The first 2-3 weeks of school, you feel like you are drowning. I would spend an hour everyday just looking at all 7 of my syllabi trying to figure out what I should be working on and what was due. I finally got my rhythm about a month into school. The important thing was to get my schedule organized in some fashion. Another thing that I learned as the term went by was to organize my notes in a fashion that worked for me.

I use a Passion Planner (Compact) for my scheduling, it is the BEST planner you could ever buy because it is so customizable to whatever you need.

I use OneNote for ALL of my school notes. It makes it so much easier to record lectures, upload PDFs and lecture notes into one place. I use it with my Microsoft Surface Pro and Microsoft Pen so I can still hand write my notes onto the slides. I bought mine refurbished (since I know how expensive a new one is), but I will be honest, it is a game changer in PT school. Not only for the capabilities but also a lightweight computer is so helpful on your back!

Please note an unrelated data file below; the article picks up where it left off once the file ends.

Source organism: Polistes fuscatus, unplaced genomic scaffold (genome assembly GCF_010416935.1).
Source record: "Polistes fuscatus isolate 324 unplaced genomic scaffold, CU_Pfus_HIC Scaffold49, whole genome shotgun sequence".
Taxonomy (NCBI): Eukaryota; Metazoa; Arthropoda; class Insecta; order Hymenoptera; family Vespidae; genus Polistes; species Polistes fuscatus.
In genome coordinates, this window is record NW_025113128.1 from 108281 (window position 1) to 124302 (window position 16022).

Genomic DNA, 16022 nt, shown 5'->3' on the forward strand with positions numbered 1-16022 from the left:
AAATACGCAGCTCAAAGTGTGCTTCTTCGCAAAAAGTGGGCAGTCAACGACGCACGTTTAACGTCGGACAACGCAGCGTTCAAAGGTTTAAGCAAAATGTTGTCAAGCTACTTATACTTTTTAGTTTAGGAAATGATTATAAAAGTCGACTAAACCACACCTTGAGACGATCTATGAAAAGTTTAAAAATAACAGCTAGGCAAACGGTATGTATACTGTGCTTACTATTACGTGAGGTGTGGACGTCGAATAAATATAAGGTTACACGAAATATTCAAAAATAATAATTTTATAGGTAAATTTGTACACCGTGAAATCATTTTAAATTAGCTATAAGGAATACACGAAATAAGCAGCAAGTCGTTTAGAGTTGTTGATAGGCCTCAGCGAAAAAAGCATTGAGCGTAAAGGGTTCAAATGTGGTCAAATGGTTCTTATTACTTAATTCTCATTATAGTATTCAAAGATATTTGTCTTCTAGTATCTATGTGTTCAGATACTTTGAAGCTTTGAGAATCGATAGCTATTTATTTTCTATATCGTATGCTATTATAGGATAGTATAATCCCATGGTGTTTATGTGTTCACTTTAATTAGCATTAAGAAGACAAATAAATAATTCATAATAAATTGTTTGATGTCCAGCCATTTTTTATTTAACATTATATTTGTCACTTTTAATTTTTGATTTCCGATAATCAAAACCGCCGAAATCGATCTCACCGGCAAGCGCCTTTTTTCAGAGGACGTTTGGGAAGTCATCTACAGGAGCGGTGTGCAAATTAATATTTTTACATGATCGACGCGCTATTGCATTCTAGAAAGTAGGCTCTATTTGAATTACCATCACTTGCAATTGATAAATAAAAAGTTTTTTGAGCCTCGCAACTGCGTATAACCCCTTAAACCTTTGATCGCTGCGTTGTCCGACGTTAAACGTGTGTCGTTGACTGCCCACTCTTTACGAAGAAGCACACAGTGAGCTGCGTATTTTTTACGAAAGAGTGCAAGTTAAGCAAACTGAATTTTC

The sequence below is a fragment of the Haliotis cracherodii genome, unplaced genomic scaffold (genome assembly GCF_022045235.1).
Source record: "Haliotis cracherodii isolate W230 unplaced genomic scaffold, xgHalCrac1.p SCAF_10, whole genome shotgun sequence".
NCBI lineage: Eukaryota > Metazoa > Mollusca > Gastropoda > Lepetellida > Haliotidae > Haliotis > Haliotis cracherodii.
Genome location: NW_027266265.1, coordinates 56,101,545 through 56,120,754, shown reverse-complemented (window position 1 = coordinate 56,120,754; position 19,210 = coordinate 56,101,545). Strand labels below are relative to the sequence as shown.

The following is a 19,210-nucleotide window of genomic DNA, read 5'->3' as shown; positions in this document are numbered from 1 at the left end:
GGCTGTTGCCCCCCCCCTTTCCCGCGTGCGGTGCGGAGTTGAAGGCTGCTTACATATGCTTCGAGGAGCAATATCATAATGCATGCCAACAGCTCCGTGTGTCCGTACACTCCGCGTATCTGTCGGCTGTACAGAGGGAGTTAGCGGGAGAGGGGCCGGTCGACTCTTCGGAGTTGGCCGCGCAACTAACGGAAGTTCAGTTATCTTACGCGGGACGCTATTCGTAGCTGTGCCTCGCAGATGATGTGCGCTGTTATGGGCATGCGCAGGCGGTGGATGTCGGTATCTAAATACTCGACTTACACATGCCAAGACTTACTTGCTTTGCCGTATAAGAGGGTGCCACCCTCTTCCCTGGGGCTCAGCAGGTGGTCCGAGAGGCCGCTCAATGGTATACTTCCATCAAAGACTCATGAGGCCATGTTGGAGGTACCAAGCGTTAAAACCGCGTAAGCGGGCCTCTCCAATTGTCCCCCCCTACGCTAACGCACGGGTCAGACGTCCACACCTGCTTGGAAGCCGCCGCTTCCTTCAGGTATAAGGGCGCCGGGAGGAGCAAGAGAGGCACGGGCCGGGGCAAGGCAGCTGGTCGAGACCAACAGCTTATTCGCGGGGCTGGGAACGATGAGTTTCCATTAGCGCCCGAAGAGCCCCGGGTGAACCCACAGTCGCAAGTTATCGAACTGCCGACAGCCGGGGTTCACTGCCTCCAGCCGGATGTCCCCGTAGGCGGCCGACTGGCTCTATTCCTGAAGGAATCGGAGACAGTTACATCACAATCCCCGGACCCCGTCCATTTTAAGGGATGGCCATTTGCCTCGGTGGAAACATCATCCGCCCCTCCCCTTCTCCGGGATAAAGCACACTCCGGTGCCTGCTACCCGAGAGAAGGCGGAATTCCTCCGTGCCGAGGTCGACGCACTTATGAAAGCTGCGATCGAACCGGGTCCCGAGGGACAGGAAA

The first practical is always the scariest. You work up your nerves and things can either go well, or they don’t. Unfortunately, not everyone passes on the first try. Don’t fret because you know what happens then? You get a second chance. You get a chance to work on your weaknesses and try again. Never give up.

In summary, it will be an adjustment, but you find your way. Your body and mind adapts to the new stresses you put on it. You don’t realize how much your brain can hold. It is important to stay organized. Figure out a system to remember deadlines and find your notes easily. And the last, and probably most important thing that I have not mentioned yet is to use your classmates as resources. You are not alone in feeling overwhelmed and on the verge of a breakdown. We all breakdown during the term. First term alone I probably broke down 3 or 4 times. IT IS NORMAL. It is normal to question if you belong here, it is normal to question if you are smart enough, and it is normal to just be frustrated and overwhelmed and stressed out of your mind. Your classmates are going through the same thing, so reach out and cry together if you need to. haha. And just remember, it is going to be worth it. The lives that you will change and the light you will bring into the profession is priceless.